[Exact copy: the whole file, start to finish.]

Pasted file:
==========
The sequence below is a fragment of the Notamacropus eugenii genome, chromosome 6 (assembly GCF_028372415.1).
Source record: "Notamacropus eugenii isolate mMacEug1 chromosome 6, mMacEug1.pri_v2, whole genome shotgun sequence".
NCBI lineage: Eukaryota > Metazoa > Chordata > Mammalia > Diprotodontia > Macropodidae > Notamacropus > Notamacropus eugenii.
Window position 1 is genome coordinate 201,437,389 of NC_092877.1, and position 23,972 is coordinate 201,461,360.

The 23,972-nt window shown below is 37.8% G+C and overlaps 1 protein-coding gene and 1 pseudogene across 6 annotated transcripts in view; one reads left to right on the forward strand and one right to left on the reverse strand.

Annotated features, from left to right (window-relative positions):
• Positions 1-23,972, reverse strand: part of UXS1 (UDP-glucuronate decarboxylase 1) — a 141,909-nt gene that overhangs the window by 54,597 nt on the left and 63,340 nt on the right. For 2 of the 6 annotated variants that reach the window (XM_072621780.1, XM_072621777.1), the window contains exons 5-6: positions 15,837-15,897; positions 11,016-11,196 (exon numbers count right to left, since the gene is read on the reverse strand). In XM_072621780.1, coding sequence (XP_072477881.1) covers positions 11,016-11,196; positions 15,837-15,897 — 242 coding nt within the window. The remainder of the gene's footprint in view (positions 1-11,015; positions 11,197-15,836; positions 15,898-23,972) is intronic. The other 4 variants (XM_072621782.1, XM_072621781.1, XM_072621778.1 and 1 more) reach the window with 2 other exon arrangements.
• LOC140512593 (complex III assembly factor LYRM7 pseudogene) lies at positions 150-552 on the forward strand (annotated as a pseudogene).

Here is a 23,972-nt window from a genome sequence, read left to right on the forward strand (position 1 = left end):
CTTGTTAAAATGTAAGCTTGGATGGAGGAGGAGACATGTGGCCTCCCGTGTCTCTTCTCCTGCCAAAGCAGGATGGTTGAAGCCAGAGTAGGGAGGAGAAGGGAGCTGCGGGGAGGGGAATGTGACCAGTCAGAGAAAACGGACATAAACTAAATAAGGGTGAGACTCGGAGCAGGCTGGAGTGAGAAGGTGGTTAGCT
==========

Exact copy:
The sequence below is a fragment of the Notamacropus eugenii genome, chromosome 6 (assembly GCF_028372415.1).
Source record: "Notamacropus eugenii isolate mMacEug1 chromosome 6, mMacEug1.pri_v2, whole genome shotgun sequence".
NCBI lineage: Eukaryota > Metazoa > Chordata > Mammalia > Diprotodontia > Macropodidae > Notamacropus > Notamacropus eugenii.
Window position 1 is genome coordinate 201,437,389 of NC_092877.1, and position 23,972 is coordinate 201,461,360.

The 23,972-nt window shown below is 37.8% G+C and overlaps 1 protein-coding gene and 1 pseudogene across 6 annotated transcripts in view; one reads left to right on the forward strand and one right to left on the reverse strand.

Annotated features, from left to right (window-relative positions):
• Positions 1-23,972, reverse strand: part of UXS1 (UDP-glucuronate decarboxylase 1) — a 141,909-nt gene that overhangs the window by 54,597 nt on the left and 63,340 nt on the right. For 2 of the 6 annotated variants that reach the window (XM_072621780.1, XM_072621777.1), the window contains exons 5-6: positions 15,837-15,897; positions 11,016-11,196 (exon numbers count right to left, since the gene is read on the reverse strand). In XM_072621780.1, coding sequence (XP_072477881.1) covers positions 11,016-11,196; positions 15,837-15,897 — 242 coding nt within the window. The remainder of the gene's footprint in view (positions 1-11,015; positions 11,197-15,836; positions 15,898-23,972) is intronic. The other 4 variants (XM_072621782.1, XM_072621781.1, XM_072621778.1 and 1 more) reach the window with 2 other exon arrangements.
• LOC140512593 (complex III assembly factor LYRM7 pseudogene) lies at positions 150-552 on the forward strand (annotated as a pseudogene).

Here is a 23,972-nt window from a genome sequence, read left to right on the forward strand (position 1 = left end):
CTTGTTAAAATGTAAGCTTGGATGGAGGAGGAGACATGTGGCCTCCCGTGTCTCTTCTCCTGCCAAAGCAGGATGGTTGAAGCCAGAGTAGGGAGGAGAAGGGAGCTGCGGGGAGGGGAATGTGACCAGTCAGAGAAAACGGACATAAACTAAATAAGGGTGAGACTCGGAGCAGGCTGGAGTGAGAAGGTGGTTAGCT